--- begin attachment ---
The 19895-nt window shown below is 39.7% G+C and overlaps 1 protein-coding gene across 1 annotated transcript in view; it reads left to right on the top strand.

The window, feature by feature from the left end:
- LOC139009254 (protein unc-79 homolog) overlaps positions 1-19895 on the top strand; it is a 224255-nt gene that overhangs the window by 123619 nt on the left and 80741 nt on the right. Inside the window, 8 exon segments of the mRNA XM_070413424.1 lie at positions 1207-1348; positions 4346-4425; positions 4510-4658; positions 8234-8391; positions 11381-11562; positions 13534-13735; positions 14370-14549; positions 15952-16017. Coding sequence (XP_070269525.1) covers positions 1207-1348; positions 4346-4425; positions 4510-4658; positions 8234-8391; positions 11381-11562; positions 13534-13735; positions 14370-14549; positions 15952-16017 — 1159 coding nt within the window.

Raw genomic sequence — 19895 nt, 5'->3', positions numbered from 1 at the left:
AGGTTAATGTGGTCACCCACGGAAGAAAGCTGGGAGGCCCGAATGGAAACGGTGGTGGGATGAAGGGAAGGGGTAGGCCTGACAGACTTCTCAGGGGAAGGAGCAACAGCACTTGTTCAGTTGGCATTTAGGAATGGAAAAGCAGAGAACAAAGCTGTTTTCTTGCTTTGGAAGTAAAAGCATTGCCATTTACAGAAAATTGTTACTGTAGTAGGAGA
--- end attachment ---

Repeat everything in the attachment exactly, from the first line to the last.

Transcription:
The 19895-nt window shown below is 39.7% G+C and overlaps 1 protein-coding gene across 1 annotated transcript in view; it reads left to right on the top strand.

The window, feature by feature from the left end:
- LOC139009254 (protein unc-79 homolog) overlaps positions 1-19895 on the top strand; it is a 224255-nt gene that overhangs the window by 123619 nt on the left and 80741 nt on the right. Inside the window, 8 exon segments of the mRNA XM_070413424.1 lie at positions 1207-1348; positions 4346-4425; positions 4510-4658; positions 8234-8391; positions 11381-11562; positions 13534-13735; positions 14370-14549; positions 15952-16017. Coding sequence (XP_070269525.1) covers positions 1207-1348; positions 4346-4425; positions 4510-4658; positions 8234-8391; positions 11381-11562; positions 13534-13735; positions 14370-14549; positions 15952-16017 — 1159 coding nt within the window.

Raw genomic sequence — 19895 nt, 5'->3', positions numbered from 1 at the left:
AGGTTAATGTGGTCACCCACGGAAGAAAGCTGGGAGGCCCGAATGGAAACGGTGGTGGGATGAAGGGAAGGGGTAGGCCTGACAGACTTCTCAGGGGAAGGAGCAACAGCACTTGTTCAGTTGGCATTTAGGAATGGAAAAGCAGAGAACAAAGCTGTTTTCTTGCTTTGGAAGTAAAAGCATTGCCATTTACAGAAAATTGTTACTGTAGTAGGAGA